Others, especially the German government, strongly contest this claim. Apart from disputing the figures themselves, they point to the unfairness of asking Germany to pay for the sins (after all asset bubbles, consumption booms, and reckless government spending are all domestic sins) committed by other countries. They also claim that rewarding such behaviour will generate moral hazard and will only prevent the hard measures required by the peripheral countries to rebalance their economies. Gunnar Beck recently wrote,
Between 1998 and 2011, German exports grew by 117 percent, according to the Federal Statistical Office... German exports rose most — by 154 percent — to the rest of the world; by 116 percent to non-euro E.U. members; and least of all, 89 percent, to other euro zone members. In 1998 the euro zone still accounted for 45 percent of all German exports; in 2011 that share had declined to 39 percent. These trends are continuing. The euro zone remains very important to Germany’s export trade, but it is hardly the motor of growth.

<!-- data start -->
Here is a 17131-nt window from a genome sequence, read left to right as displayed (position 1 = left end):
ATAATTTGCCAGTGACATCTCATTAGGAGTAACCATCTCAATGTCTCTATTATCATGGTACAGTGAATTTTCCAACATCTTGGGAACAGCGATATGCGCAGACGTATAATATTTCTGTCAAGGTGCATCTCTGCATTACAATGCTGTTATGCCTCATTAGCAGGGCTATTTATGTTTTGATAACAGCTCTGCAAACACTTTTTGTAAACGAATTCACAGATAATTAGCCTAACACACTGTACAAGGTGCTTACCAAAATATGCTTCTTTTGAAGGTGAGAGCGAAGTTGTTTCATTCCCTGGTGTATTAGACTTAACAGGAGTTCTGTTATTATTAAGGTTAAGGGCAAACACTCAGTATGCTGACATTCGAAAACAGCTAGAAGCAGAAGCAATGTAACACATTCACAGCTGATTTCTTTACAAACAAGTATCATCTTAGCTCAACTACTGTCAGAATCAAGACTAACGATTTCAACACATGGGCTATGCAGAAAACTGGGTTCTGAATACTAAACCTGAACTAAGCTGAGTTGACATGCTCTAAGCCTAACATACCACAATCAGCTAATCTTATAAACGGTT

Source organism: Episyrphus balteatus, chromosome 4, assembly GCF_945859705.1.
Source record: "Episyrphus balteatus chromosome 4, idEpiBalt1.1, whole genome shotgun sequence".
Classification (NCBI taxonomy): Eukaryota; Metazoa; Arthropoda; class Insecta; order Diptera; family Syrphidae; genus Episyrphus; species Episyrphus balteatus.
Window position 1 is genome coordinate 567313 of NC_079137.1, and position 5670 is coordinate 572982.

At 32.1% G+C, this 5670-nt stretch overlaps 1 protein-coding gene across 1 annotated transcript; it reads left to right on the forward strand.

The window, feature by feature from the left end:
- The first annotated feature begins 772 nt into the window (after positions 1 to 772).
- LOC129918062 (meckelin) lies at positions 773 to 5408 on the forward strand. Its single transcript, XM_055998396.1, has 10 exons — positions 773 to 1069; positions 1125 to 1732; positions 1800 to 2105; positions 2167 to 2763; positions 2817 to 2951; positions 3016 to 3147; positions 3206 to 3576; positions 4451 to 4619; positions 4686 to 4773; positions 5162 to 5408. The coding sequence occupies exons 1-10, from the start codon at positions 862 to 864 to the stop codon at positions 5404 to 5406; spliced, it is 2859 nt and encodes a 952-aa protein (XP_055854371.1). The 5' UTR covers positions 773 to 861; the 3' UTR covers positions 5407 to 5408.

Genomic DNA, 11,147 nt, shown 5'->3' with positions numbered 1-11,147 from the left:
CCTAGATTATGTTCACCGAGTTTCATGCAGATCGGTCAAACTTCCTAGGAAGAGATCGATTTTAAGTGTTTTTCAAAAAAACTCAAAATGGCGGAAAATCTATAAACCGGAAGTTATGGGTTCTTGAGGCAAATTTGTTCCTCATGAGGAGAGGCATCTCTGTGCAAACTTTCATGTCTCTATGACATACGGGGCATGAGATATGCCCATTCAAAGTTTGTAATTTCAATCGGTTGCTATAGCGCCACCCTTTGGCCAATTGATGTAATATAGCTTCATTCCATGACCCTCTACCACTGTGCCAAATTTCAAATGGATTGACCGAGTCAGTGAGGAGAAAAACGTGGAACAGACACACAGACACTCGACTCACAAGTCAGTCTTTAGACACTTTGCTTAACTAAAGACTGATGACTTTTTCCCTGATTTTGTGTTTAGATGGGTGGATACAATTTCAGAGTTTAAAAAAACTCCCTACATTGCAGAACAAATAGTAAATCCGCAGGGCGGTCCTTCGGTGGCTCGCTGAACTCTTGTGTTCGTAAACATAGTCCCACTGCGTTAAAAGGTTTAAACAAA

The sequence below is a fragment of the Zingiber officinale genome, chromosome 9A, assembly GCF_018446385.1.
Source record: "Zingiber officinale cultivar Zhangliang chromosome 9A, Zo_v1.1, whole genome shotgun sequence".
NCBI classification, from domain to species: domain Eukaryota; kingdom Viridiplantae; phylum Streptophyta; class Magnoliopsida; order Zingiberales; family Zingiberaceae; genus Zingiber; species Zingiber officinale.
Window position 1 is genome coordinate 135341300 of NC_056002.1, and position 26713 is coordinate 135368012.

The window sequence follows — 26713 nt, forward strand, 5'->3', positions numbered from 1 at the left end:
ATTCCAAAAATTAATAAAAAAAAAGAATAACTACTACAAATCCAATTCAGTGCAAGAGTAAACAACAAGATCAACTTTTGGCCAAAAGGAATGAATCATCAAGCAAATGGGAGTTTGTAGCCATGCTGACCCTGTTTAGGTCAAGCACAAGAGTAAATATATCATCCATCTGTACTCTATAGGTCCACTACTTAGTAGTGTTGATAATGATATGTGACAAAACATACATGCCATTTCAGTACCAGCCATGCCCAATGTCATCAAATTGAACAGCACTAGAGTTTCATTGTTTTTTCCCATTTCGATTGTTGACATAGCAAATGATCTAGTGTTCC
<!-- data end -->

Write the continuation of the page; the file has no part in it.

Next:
Between 1995 and 2008, Germany saved more than most, yet it exhibited the lowest net investment rate of all O.E.C.D. countries. On average, from 1995 to 2008, 76 percent of aggregate German savings (private, governmental and corporate) were invested abroad... Germany bled capital in the years before the euro crisis — capital that fueled an unprecedented economic boom in the southern euro zone that spread out from their real-estate markets to the general economy. 
Between 1995 (the year when the details for monetary union were finalized and the single currency effectively launched) and 2011, Germany had the second-lowest growth rate in G.D.P. among all European countries, according to Eurostat... growth was equally below the European/E.U. average for the period 1998 to 2011... Over the period from 1998 to 2011, only Japan, Italy, Portugal and Greece performed worse than Germany. This is not the performance of a euro-winner.
He also points to the staggering size of the blank cheque that Germany is being forced to write to save the Eurozone,
According to Hans Werner Sinn, Germany’s total exposure currently amounts to over €700 billion, or about one third of Germany total public debt of around €2.09 trillion. If and when Germany’s losses have to be realized, Germany’s aggregate public debt could quickly approach Portuguese or Italian levels and, in a worse-case scenario, rise well in excess of 110 percent of G.D.P.